Java-Gaming.org    
Featured games (79)
games approved by the League of Dukes
Games in Showcase (477)
Games in Android Showcase (107)
games submitted by our members
Games in WIP (536)
games currently in development
News: Read the Java Gaming Resources, or peek at the official Java tutorials
 
    Home     Help   Search   Login   Register   
Pages: [1]
  ignore  |  Print  
  persistant preferences with web start  (Read 3196 times)
0 Members and 1 Guest are viewing this topic.
Offline markuskidd

Junior Member


Medals: 1



« Posted 2002-12-22 01:38:48 »

I am considering switching to web start for deploying my application so that I can take advantage of it's built-in auto-updating features, but I am trying to locate information on the preferred method of storing stuff like the player's preferences, or perhaps chat logs, etc. Should I just ask for permission to create a folder on their drive and store it there?
Offline leknor

Junior Member




ROCK!!!


« Reply #1 - Posted 2002-12-22 04:52:21 »

Have you tried the stuff in the java.util.prefs package yet? From the java.util. prefs package description:
Quote
This package allows applications to store and retrieve user and system preference and configuration data. This data is stored persistently in an implementation-dependent backing store. There are two separate trees of preference nodes, one for user preferences and one for system preferences.
I don't know if it will work, I haven't used JWS yet.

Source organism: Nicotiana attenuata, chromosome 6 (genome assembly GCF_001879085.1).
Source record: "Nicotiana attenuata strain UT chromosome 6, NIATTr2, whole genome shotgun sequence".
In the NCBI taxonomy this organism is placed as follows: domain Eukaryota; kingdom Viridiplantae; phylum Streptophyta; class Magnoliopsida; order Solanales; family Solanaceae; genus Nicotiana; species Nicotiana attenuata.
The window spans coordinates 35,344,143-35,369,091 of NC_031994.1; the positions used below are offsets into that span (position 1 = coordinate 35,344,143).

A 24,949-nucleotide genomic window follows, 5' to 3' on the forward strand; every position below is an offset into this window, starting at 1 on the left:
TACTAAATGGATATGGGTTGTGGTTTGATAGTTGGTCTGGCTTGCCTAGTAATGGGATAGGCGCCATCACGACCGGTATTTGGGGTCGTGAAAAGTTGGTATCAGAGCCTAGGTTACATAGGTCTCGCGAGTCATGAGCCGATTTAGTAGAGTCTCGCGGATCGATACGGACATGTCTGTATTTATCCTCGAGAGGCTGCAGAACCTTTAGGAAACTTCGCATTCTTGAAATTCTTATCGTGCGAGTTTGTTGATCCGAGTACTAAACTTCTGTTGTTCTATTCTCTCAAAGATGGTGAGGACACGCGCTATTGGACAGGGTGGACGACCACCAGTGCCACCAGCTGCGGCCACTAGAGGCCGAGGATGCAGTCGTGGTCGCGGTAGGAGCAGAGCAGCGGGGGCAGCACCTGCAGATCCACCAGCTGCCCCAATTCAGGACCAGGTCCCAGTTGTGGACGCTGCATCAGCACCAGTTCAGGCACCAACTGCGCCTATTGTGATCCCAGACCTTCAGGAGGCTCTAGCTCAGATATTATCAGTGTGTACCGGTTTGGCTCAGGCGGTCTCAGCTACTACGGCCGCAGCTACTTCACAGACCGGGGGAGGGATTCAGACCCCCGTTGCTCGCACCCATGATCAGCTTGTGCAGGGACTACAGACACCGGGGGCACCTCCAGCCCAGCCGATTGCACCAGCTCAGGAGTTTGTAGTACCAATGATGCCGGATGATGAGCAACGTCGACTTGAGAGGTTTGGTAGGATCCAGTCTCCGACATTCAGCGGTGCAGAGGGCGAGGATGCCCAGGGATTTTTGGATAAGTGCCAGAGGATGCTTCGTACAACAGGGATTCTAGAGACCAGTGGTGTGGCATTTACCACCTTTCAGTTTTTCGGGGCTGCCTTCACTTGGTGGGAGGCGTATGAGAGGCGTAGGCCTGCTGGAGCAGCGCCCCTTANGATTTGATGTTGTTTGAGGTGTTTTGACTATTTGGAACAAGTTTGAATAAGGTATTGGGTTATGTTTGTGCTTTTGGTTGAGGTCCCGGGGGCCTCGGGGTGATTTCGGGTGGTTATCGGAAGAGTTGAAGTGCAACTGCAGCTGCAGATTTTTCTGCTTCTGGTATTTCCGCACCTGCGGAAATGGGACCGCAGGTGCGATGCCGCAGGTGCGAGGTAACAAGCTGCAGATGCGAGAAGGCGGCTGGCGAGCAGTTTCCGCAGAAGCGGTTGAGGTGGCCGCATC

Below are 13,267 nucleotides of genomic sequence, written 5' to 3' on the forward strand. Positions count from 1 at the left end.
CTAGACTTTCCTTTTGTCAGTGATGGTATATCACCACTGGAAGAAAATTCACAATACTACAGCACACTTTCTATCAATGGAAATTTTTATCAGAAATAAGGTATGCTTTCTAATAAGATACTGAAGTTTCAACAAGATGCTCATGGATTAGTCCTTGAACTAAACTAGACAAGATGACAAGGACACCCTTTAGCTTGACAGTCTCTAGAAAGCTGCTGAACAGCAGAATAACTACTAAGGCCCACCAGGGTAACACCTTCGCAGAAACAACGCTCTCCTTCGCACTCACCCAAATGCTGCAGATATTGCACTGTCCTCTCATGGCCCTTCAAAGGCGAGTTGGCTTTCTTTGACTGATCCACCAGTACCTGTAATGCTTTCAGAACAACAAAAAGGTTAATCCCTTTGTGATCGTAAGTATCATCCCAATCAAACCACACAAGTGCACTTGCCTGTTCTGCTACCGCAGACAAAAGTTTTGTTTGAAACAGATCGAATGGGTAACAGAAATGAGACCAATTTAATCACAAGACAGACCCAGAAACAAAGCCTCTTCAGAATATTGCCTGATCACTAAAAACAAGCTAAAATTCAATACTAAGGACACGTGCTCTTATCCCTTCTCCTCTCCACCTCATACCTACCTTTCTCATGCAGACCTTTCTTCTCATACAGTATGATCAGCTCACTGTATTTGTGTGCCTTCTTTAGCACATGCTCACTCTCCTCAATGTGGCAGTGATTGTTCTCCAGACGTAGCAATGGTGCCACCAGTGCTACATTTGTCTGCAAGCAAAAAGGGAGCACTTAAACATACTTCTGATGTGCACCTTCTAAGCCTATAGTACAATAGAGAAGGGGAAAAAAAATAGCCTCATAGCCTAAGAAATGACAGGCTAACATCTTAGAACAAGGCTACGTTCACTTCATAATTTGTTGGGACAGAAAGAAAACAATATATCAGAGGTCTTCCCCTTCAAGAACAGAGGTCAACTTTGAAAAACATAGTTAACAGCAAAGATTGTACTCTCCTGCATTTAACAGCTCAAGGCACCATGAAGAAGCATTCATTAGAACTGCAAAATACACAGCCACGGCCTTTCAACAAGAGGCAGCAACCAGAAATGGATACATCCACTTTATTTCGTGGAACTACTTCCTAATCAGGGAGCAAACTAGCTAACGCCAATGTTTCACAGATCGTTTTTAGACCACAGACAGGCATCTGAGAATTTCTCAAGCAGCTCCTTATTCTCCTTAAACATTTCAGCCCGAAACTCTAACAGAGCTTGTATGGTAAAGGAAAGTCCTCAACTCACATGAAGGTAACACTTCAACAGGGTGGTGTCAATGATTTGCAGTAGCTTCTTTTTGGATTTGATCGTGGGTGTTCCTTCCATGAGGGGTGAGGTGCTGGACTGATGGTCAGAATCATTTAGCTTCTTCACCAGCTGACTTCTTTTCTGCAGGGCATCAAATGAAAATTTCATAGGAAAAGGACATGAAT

Offline markuskidd

Junior Member


Medals: 1



« Reply #2 - Posted 2002-12-22 05:28:11 »

I looked at it, and I think that most or all of the classes are abstract, and are meant to be frontends for database-driven storage that you or (if there are libraries out there for this) someone else implement. The same question about where to stick the files would still apply. Is there a 'standard' or canonical place that JWS coders put this kind of thing? I feel like just creating a directory in the root of my user's hard drive space is a bit unfriendly and presumptious  Grin
Games published by our own members! Check 'em out!
Legends of Yore - The Casual Retro Roguelike
Offline leknor

Junior Member




ROCK!!!


« Reply #3 - Posted 2002-12-22 05:50:01 »

The classes are astract because they encourage custom implementations but that doesn't matter, each JVM comes with a default implementation and you can access it with the static method at: java.util.prefs.Preferences.userRoot() . Now the question is how does this behave in the context of JWS?
Offline markuskidd

Junior Member


Medals: 1



« Reply #4 - Posted 2002-12-22 06:26:24 »

Missed that on my glance-through, but the docs still raise more questions than they answer. Even outside of JWS, I wonder where/how this information is stored:

Quote

Typical implementations include flat files, OS-specific registries, directory servers and SQL databases.


Hrmm......
I need to google for some more info in the morning..
Offline leknor

Junior Member




ROCK!!!


« Reply #5 - Posted 2002-12-22 23:54:54 »

And the next sentence after the one you quote is:
Quote
The user of this class needn't be concerned with details of the backing store.


Anyway, just do something and abstract your code in such a way that you can change how preferences are manages easily and can do it some other way if you get complaints.